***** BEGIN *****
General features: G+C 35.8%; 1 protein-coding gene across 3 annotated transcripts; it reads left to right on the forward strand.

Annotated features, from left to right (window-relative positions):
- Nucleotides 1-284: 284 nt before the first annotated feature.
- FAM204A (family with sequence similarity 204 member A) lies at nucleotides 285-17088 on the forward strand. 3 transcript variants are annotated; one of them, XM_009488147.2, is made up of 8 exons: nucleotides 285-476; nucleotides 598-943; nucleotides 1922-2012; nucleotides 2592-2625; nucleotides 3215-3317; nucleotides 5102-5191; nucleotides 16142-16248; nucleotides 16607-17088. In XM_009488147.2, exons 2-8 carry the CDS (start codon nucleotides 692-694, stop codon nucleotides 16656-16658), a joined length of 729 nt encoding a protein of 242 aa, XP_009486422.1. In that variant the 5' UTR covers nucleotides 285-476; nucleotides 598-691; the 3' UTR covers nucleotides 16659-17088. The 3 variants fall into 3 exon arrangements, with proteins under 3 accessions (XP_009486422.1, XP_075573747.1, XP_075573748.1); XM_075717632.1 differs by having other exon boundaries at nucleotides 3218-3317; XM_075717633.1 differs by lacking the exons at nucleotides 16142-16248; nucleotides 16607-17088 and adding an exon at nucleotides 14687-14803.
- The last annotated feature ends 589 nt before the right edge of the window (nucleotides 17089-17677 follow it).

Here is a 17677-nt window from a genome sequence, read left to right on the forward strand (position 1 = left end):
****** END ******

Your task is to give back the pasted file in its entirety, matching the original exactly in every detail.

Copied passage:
General features: G+C 35.8%; 1 protein-coding gene across 3 annotated transcripts; it reads left to right on the forward strand.

Annotated features, from left to right (window-relative positions):
- Nucleotides 1-284: 284 nt before the first annotated feature.
- FAM204A (family with sequence similarity 204 member A) lies at nucleotides 285-17088 on the forward strand. 3 transcript variants are annotated; one of them, XM_009488147.2, is made up of 8 exons: nucleotides 285-476; nucleotides 598-943; nucleotides 1922-2012; nucleotides 2592-2625; nucleotides 3215-3317; nucleotides 5102-5191; nucleotides 16142-16248; nucleotides 16607-17088. In XM_009488147.2, exons 2-8 carry the CDS (start codon nucleotides 692-694, stop codon nucleotides 16656-16658), a joined length of 729 nt encoding a protein of 242 aa, XP_009486422.1. In that variant the 5' UTR covers nucleotides 285-476; nucleotides 598-691; the 3' UTR covers nucleotides 16659-17088. The 3 variants fall into 3 exon arrangements, with proteins under 3 accessions (XP_009486422.1, XP_075573747.1, XP_075573748.1); XM_075717632.1 differs by having other exon boundaries at nucleotides 3218-3317; XM_075717633.1 differs by lacking the exons at nucleotides 16142-16248; nucleotides 16607-17088 and adding an exon at nucleotides 14687-14803.
- The last annotated feature ends 589 nt before the right edge of the window (nucleotides 17089-17677 follow it).

Here is a 17677-nt window from a genome sequence, read left to right on the forward strand (position 1 = left end):